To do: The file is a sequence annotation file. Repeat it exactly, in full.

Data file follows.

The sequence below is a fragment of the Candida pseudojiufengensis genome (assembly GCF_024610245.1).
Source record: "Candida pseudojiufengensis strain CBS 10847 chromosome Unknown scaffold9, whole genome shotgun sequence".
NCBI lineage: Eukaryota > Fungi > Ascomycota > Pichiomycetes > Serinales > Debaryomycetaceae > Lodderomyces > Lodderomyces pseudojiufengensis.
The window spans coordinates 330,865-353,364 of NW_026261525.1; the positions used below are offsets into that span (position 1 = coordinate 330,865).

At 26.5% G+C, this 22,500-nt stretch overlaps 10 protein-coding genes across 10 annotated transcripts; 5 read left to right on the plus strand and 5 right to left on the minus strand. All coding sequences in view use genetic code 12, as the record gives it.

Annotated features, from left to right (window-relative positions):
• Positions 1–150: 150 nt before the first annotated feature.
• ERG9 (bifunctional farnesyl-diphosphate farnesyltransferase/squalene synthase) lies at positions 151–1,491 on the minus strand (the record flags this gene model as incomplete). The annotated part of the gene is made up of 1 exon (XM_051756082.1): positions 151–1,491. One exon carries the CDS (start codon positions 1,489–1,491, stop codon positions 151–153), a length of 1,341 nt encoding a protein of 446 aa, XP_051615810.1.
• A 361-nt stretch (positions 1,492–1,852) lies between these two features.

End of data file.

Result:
The sequence below is a fragment of the Candida pseudojiufengensis genome (assembly GCF_024610245.1).
Source record: "Candida pseudojiufengensis strain CBS 10847 chromosome Unknown scaffold9, whole genome shotgun sequence".
NCBI lineage: Eukaryota > Fungi > Ascomycota > Pichiomycetes > Serinales > Debaryomycetaceae > Lodderomyces > Lodderomyces pseudojiufengensis.
The window spans coordinates 330,865-353,364 of NW_026261525.1; the positions used below are offsets into that span (position 1 = coordinate 330,865).

At 26.5% G+C, this 22,500-nt stretch overlaps 10 protein-coding genes across 10 annotated transcripts; 5 read left to right on the plus strand and 5 right to left on the minus strand. All coding sequences in view use genetic code 12, as the record gives it.

Annotated features, from left to right (window-relative positions):
• Positions 1–150: 150 nt before the first annotated feature.
• ERG9 (bifunctional farnesyl-diphosphate farnesyltransferase/squalene synthase) lies at positions 151–1,491 on the minus strand (the record flags this gene model as incomplete). The annotated part of the gene is made up of 1 exon (XM_051756082.1): positions 151–1,491. One exon carries the CDS (start codon positions 1,489–1,491, stop codon positions 151–153), a length of 1,341 nt encoding a protein of 446 aa, XP_051615810.1.
• A 361-nt stretch (positions 1,492–1,852) lies between these two features.